People v. Hewitt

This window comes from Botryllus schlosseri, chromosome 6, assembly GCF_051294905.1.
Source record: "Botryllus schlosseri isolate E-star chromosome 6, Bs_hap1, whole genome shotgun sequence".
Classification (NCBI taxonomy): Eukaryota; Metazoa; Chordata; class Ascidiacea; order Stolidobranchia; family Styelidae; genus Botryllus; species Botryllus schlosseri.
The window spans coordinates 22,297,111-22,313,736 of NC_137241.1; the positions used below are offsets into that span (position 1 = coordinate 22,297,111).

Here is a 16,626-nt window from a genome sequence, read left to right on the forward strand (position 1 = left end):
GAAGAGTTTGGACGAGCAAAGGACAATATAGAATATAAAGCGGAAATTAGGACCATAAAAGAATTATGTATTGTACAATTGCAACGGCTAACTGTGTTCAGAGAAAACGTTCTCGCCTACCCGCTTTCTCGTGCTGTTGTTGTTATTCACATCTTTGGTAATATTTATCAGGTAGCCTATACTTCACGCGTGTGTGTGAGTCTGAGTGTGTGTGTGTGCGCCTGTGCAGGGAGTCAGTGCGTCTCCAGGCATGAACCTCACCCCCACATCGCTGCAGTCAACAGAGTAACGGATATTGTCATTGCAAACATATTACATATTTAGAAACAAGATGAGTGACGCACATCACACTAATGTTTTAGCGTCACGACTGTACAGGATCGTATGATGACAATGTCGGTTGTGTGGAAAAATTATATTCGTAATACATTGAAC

In People v. Hewitt (1970) 5 Cal. App. 3d 923, the prosecution sought to meet its burden at a suppression hearing by offering into evidence the transcript of an earlier hearing on the defendants' motion to set aside the information ( 995); that transcript included the transcript of one of the defendant's preliminary hearing, at which an officer testified to the circumstances of the arrest and search at issue. It was conceded that if suppression motions are governed by the rules of evidence applicable at trial, the former testimony would have been inadmissible because the officer was available at the hearing. (Evid. Code, 1291.) Hewitt rejected the argument that the Evidence Code did not apply to suppression hearings because section 1538.5 was enacted after the Evidence Code and therefore could not have been within the contemplation of the Legislature in enacting the Evidence Code. ( Hewitt, supra, 5 Cal. App. 3d at p. 927.) Hewitt also rejected the argument that a trial judge should be able to consider former testimony in the interest of efficiency and avoidance of unnecessary repetition of testimony. In this connection, the Hewitt court looked to language in section 1538.5, subdivision (i), stating, "'The defendant shall have the right to litigate the validity of a search or seizure de novo on the basis of the evidence presented at a special hearing.'" ( Hewitt, supra, 5 Cal. App. 3d at p. 927.) Hewitt additionally refused to find the error in admitting the former testimony harmless. The prosecution's argument that any such error was not prejudicial because the officer was available at the hearing for questioning, according to Hewitt, "failed to recognize that the burden was on the prosecution, not the defense, to show that the search was lawful; that showing must be based on competent evidence. Evidence that is inadmissible does not become admissible because the objecting party has an opportunity to rebut it. Moreover, one of the reasons for requiring a witness to testify in person is to enable the trier of fact to consider the demeanor of the witness in weighing his testimony and judging his credibility." ( Hewitt, supra, 5 Cal. App. 3d at p. 928.) Hewitt explained: "The term 'evidence' means in this context admissible evidence. If the Legislature had intended that the superior court merely review the preliminary hearing transcript in determining the reasonableness of a search, there was no need for section 1538.5 ; review upon the transcript was already authorized by Penal Code section 995. The difference between a motion to set aside information under section 995 and a hearing under section 1538.5 was described in People v. Heard (1968) 266 Cal. App. 2d 747, 749: 'A proceeding under section 1538.5 to suppress evidence is one in which a full hearing is held on the issues before the superior court sitting as a finder of fact. In considering a motion to dismiss under Penal Code section 995, the superior court is sitting as a reviewing court....' One legislative purpose in enacting section 1538.5 was to enable a defendant to raise a search and seizure issue at the earliest stage so as to save the inconvenience and expense of determining the issue at trial. ( Moran v. St John (1968) 267 Cal. App. 2d 474, 477.) This purpose would be defeated if a search could be justified, at the special hearing, on testimony which later would be inadmissible to support the search if the evidence seized is challenged at trial." ( Hewitt, supra, at p. 928.)